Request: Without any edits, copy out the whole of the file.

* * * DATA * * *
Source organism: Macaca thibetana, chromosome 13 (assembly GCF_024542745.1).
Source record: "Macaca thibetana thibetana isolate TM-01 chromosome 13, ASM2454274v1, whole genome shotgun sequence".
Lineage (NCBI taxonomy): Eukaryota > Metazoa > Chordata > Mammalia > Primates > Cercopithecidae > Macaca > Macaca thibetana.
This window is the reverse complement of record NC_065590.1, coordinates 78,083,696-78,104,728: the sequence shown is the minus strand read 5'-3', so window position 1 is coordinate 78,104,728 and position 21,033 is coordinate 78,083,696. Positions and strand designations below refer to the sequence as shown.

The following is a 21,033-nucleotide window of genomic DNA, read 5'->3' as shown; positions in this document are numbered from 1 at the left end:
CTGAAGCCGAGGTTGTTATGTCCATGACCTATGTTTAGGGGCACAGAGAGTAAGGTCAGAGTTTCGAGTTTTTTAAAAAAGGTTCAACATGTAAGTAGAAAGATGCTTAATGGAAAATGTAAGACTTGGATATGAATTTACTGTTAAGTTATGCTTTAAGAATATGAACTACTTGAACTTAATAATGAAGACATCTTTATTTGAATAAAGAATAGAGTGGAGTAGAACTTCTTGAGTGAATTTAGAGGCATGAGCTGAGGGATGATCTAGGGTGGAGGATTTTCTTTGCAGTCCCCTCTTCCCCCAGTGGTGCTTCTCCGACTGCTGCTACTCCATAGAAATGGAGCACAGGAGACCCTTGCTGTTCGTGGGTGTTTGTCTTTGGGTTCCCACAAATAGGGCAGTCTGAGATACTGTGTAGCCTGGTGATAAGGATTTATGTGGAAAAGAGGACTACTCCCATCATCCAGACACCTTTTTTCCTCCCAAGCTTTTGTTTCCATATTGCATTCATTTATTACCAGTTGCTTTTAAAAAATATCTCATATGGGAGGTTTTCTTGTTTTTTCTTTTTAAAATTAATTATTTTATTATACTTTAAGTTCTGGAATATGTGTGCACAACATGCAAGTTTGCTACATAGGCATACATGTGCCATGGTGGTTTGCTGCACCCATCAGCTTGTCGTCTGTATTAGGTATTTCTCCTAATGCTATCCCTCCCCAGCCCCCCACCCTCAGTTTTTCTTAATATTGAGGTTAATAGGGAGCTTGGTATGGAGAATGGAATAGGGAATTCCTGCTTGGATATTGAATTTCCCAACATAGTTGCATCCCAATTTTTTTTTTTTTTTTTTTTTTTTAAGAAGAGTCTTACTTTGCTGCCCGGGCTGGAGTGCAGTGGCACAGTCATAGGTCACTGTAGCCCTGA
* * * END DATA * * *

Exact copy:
Source organism: Macaca thibetana, chromosome 13 (assembly GCF_024542745.1).
Source record: "Macaca thibetana thibetana isolate TM-01 chromosome 13, ASM2454274v1, whole genome shotgun sequence".
Lineage (NCBI taxonomy): Eukaryota > Metazoa > Chordata > Mammalia > Primates > Cercopithecidae > Macaca > Macaca thibetana.
This window is the reverse complement of record NC_065590.1, coordinates 78,083,696-78,104,728: the sequence shown is the minus strand read 5'-3', so window position 1 is coordinate 78,104,728 and position 21,033 is coordinate 78,083,696. Positions and strand designations below refer to the sequence as shown.

The following is a 21,033-nucleotide window of genomic DNA, read 5'->3' as shown; positions in this document are numbered from 1 at the left end:
CTGAAGCCGAGGTTGTTATGTCCATGACCTATGTTTAGGGGCACAGAGAGTAAGGTCAGAGTTTCGAGTTTTTTAAAAAAGGTTCAACATGTAAGTAGAAAGATGCTTAATGGAAAATGTAAGACTTGGATATGAATTTACTGTTAAGTTATGCTTTAAGAATATGAACTACTTGAACTTAATAATGAAGACATCTTTATTTGAATAAAGAATAGAGTGGAGTAGAACTTCTTGAGTGAATTTAGAGGCATGAGCTGAGGGATGATCTAGGGTGGAGGATTTTCTTTGCAGTCCCCTCTTCCCCCAGTGGTGCTTCTCCGACTGCTGCTACTCCATAGAAATGGAGCACAGGAGACCCTTGCTGTTCGTGGGTGTTTGTCTTTGGGTTCCCACAAATAGGGCAGTCTGAGATACTGTGTAGCCTGGTGATAAGGATTTATGTGGAAAAGAGGACTACTCCCATCATCCAGACACCTTTTTTCCTCCCAAGCTTTTGTTTCCATATTGCATTCATTTATTACCAGTTGCTTTTAAAAAATATCTCATATGGGAGGTTTTCTTGTTTTTTCTTTTTAAAATTAATTATTTTATTATACTTTAAGTTCTGGAATATGTGTGCACAACATGCAAGTTTGCTACATAGGCATACATGTGCCATGGTGGTTTGCTGCACCCATCAGCTTGTCGTCTGTATTAGGTATTTCTCCTAATGCTATCCCTCCCCAGCCCCCCACCCTCAGTTTTTCTTAATATTGAGGTTAATAGGGAGCTTGGTATGGAGAATGGAATAGGGAATTCCTGCTTGGATATTGAATTTCCCAACATAGTTGCATCCCAATTTTTTTTTTTTTTTTTTTTTTTTAAGAAGAGTCTTACTTTGCTGCCCGGGCTGGAGTGCAGTGGCACAGTCATAGGTCACTGTAGCCCTGA